The Food Issue
Oyster sauce is a brilliantly conceived ingredient that, more often than not, is poorly produced. Traditionally made by simmering oysters in water to extract their deep umami flavors, today all but the most expensive or homemade recipes of oyster sauce contain shortcuts devised to create a similar flavor and effect more cheaply. Sugar, cornstarch, and MSG are making up for quality or the amount of actual oyster product in the sauce. At the very least, look for brands in which these three are as far down the ingredients list as possible. Or maybe you can find the good stuff, pregnant with the distilled essence of the ocean’s nooks and crannies.
Oyster sauce with meat and garlic, and usually something green like broccoli or snow peas, is a classic and elegantly simple Chinese dish. It’s most often made with beef, but can be made with lamb, wild game, and non-red meats like chicken or bacon.
Cut the meat into chunks or dominos and brown them in the oil with the heat on low/medium, stirring as necessary. When the meat is browned, toss in the prepped greens—florets, pods, cabbage, asparagus, whatever you got. Carrots work too. After adding the veggies, pour 1/4 to 1/2 cup of sherry or other white wine or water into the pan to deglaze it, and stir around the meat and veggies along with the fond scraped from the bottom.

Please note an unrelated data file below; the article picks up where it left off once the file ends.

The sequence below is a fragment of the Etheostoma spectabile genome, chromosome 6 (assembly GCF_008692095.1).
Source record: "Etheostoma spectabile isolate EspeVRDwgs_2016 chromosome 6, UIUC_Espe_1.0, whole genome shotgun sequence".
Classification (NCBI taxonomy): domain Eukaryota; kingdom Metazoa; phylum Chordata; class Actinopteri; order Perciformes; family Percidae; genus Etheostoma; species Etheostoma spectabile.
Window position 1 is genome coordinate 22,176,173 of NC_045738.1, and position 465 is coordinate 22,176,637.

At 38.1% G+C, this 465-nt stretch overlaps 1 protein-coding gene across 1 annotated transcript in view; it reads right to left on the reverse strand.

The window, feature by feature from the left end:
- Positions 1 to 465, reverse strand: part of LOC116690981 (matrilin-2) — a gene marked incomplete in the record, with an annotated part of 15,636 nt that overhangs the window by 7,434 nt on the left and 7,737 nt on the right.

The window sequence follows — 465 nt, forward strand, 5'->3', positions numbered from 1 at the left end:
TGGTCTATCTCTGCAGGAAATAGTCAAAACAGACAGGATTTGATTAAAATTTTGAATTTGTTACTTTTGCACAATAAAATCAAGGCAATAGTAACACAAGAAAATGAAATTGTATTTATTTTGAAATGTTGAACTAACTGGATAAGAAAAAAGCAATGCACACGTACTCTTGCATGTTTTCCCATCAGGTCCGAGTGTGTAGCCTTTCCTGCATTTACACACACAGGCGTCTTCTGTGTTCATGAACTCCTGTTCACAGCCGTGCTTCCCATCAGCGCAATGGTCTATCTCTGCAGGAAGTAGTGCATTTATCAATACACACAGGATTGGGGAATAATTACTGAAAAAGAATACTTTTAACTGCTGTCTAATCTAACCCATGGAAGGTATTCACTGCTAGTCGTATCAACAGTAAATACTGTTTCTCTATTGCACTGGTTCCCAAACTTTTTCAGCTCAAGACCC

Put a lid on the pan to steam the greens. Let them steam just a minute or two, then add minced garlic and lots of black pepper. Stir it around, and finally add the oyster sauce—about 2 or 3 tablespoons per pound of meat. At this time you can also add fresh basil leaves and some kind of chile or hot sauce, if desired. There should still be a shallow, rapidly evaporating puddle of liquid in the pan. If not, add another heavy splash of wine or water. Stir again, making sure the oyster sauce is evenly dissolved and everything is coated with the sauce, and put the lid back on the pan and turn off the heat. Let it rest for five minutes before serving, with rice.